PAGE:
You may have noticed a recent abundance of deer in our yards and along roadsides. There are several reasons why they are becoming more apparent.
All fawns have grown up and are exploring their new territories. They are becoming more confident and will wander into new areas to find different food sources. With habitat destruction in our state, and fewer food resources, they are forced to wander closer to humans, and unfortunately-our roadsides. They will travel a radius of about six miles in search of habitat and food.
Daylight savings means nothing to a deer, but it means everything to the time of day that we head to and from work. Deer are crepuscular, meaning they are mostly active at dawn and dusk. They lay low during daylight hours, and meander out of the forest edge when the sun begins to rise or set. We happen to be on the road at these times. In the summer, we are often traveling in the sun’s light, missing the presence of these beautiful beasts.
Beware of the darting deer! Male deer, bucks, will stay with other males most of the year, but the rules have changed this time of year; rutting (breeding) season is beginning. Male deer are trying to establish territory and will often move away from the bachelor pad to avoid competition. They are seeking mates and even fight for access to those lovely does. Being polygamous creatures, they will have several mates in a single mating season. They will challenge other males and make themselves known to the ladies by scraping trees, and marking scents in the area. Although the breeding season is not in full force until November, October is a time to be especially aware of the deer barging into traffic. November is also hunting season, and this frightens many out of the forests and out into the open areas and roads.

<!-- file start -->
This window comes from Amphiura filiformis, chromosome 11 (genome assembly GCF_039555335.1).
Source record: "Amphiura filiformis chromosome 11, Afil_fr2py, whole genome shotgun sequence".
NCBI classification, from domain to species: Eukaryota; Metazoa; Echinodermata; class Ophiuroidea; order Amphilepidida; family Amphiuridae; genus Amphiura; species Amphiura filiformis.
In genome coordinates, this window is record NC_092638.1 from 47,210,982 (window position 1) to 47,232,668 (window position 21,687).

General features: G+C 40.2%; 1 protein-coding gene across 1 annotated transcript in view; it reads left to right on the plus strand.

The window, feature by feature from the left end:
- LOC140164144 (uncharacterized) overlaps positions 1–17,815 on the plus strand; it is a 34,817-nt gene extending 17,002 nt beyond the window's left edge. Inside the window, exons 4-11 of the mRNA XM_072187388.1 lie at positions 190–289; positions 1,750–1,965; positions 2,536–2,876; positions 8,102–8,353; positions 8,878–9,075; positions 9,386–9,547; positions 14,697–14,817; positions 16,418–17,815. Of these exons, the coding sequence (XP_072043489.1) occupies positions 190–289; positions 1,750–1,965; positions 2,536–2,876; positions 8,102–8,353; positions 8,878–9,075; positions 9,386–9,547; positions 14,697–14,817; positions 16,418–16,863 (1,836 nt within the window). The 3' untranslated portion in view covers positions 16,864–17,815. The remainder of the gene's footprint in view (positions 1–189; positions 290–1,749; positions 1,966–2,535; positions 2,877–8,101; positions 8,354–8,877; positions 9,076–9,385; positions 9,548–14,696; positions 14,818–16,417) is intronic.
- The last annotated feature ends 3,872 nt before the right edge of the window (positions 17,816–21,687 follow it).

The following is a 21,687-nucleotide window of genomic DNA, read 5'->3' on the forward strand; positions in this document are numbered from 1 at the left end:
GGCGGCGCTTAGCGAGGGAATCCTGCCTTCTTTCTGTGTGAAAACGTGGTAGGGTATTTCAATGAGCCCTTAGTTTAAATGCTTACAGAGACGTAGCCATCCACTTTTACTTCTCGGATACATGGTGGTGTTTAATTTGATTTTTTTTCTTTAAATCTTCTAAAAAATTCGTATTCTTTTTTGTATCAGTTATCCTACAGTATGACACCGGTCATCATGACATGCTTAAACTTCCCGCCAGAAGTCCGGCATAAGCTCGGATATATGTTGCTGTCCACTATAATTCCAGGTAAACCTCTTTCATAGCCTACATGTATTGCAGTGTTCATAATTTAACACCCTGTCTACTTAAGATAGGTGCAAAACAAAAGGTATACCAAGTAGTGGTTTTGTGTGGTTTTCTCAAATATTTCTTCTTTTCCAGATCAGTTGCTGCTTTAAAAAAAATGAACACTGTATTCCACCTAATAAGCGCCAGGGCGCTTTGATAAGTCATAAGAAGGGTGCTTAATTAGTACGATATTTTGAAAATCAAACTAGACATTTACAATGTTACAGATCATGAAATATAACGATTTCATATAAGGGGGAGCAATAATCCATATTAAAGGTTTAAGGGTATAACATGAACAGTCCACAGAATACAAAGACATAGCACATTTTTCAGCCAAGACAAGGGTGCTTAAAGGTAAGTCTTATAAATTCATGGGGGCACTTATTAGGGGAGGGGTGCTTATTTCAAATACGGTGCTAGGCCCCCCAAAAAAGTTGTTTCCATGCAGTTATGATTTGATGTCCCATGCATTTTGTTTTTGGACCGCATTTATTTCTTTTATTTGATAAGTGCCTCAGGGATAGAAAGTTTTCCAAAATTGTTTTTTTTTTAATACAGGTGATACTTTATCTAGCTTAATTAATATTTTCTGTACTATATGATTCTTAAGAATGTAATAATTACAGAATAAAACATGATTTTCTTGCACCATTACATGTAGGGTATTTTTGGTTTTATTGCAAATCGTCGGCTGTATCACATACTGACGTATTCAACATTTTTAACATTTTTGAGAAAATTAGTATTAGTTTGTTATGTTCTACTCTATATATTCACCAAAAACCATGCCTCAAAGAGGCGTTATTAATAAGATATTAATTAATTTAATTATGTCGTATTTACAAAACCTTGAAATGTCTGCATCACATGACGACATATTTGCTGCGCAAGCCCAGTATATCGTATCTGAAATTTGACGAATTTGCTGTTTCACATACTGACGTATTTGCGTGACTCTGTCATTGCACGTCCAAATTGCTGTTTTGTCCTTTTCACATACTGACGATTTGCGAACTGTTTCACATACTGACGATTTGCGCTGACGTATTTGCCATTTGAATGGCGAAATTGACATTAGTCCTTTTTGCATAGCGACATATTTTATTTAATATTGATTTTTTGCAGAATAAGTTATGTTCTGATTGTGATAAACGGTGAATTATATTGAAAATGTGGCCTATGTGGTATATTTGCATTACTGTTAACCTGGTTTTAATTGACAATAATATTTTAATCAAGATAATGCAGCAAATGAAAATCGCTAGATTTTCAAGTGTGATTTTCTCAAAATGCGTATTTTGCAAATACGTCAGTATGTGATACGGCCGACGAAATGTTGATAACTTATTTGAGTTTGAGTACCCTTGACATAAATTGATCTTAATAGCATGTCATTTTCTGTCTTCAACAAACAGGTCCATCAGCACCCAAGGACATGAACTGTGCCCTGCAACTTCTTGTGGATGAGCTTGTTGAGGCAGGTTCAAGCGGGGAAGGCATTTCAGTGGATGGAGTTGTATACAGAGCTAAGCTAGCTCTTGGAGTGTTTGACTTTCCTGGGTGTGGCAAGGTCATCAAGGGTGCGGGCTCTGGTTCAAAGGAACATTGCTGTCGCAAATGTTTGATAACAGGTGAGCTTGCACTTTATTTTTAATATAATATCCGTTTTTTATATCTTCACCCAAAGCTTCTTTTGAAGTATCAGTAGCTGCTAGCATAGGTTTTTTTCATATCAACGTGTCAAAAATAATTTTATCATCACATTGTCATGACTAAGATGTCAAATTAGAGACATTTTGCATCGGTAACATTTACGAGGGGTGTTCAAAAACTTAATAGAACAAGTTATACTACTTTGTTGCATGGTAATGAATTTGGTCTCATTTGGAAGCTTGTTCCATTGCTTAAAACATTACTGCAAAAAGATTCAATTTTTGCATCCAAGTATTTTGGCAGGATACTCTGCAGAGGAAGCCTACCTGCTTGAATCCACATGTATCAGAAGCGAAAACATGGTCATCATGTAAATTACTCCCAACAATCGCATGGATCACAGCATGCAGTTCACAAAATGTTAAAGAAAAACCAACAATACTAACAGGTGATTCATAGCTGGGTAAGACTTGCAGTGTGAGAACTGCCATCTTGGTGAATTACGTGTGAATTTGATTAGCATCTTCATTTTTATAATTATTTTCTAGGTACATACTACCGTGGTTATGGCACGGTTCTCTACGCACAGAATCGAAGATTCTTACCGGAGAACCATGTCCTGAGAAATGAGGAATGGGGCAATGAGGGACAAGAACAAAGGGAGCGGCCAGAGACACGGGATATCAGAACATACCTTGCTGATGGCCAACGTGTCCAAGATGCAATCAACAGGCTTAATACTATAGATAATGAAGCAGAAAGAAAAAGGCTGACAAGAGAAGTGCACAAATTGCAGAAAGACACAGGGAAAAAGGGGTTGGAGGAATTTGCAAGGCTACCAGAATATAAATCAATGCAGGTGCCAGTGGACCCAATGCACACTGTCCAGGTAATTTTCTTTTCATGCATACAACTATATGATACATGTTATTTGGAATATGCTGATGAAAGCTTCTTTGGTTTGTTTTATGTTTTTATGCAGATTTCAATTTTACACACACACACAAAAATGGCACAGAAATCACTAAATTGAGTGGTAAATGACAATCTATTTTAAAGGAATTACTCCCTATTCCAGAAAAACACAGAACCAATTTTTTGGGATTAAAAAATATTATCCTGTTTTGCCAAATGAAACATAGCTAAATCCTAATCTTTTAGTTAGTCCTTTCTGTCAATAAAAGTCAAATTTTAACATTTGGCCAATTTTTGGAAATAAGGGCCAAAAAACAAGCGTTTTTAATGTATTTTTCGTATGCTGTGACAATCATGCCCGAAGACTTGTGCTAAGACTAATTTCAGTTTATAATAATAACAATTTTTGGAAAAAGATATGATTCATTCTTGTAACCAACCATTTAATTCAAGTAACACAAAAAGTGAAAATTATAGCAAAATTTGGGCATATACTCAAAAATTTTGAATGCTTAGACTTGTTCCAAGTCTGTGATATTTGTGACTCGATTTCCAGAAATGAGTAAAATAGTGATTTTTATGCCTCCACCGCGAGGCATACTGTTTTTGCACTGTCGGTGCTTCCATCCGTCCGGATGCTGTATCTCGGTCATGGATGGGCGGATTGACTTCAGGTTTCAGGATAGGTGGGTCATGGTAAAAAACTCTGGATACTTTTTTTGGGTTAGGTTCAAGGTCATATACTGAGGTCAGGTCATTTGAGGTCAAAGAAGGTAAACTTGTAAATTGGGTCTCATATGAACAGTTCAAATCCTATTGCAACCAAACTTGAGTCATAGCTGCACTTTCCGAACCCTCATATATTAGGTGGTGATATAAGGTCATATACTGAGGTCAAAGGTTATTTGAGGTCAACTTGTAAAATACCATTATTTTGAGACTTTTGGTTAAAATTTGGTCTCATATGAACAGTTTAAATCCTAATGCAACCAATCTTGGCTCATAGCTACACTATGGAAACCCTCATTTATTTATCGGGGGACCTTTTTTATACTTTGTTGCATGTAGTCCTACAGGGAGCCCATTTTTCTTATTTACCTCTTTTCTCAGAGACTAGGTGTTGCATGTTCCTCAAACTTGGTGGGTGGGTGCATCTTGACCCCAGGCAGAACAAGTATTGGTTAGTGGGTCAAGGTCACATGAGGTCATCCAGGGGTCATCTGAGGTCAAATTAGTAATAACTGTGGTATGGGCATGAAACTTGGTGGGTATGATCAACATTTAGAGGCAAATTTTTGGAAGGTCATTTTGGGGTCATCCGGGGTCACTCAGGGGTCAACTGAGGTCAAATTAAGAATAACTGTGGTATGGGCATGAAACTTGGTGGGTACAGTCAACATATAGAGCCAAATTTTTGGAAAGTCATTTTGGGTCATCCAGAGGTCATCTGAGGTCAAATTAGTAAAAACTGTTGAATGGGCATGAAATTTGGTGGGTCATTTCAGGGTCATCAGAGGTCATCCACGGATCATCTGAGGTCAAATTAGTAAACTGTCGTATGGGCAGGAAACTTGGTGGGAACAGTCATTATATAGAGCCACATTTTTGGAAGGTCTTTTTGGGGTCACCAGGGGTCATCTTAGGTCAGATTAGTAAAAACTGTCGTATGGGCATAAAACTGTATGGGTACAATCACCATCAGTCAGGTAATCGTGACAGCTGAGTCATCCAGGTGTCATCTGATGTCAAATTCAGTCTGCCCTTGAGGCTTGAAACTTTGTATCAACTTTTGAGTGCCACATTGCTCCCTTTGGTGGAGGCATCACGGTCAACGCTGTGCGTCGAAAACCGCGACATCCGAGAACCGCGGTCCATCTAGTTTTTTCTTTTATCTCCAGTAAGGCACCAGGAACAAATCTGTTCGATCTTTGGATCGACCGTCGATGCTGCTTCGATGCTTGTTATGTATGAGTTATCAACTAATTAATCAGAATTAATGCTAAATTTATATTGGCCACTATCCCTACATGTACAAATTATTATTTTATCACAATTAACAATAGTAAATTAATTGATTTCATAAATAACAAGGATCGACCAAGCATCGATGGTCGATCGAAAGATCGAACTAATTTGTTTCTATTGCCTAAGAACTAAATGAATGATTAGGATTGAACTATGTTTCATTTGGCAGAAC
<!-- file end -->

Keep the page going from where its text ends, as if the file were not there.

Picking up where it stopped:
So be careful this time of year. Take care of not just ourselves, but the animals that are forced into our areas by our own actions and presence; especially deer.
Here are some tips on how to keep yourselves and deer safe this fall:
* Stick to the speed limit, and look for wildlife crossing signs. Signs are evidence of prior spottings or hits.
* Scan the sides of roads, looking for glowing or reflecting eyes and be prepared to slow down if you spot any.
* Watch for brake lights up a head, they may be encountering wildlife on or near the road.
* If an animal crosses in front of you, slow down or stop. There may be more.
* If it is raining, deer hooves will often slip on the wet pavement. Give them consideration to allow time to cross.
Deer are beautiful and harmless creatures. Observe with awe and be alert this fall!